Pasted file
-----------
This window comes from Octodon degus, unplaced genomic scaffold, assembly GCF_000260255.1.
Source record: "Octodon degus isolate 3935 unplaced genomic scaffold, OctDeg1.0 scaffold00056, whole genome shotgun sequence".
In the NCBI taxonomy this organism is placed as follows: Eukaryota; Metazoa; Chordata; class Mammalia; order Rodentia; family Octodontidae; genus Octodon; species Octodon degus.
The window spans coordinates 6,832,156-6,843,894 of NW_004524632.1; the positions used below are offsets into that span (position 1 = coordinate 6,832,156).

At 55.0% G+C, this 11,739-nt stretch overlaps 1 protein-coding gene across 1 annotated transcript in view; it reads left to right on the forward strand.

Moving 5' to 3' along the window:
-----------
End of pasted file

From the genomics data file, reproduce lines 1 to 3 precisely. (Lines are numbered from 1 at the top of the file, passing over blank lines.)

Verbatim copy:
This window comes from Octodon degus, unplaced genomic scaffold, assembly GCF_000260255.1.
Source record: "Octodon degus isolate 3935 unplaced genomic scaffold, OctDeg1.0 scaffold00056, whole genome shotgun sequence".
In the NCBI taxonomy this organism is placed as follows: Eukaryota; Metazoa; Chordata; class Mammalia; order Rodentia; family Octodontidae; genus Octodon; species Octodon degus.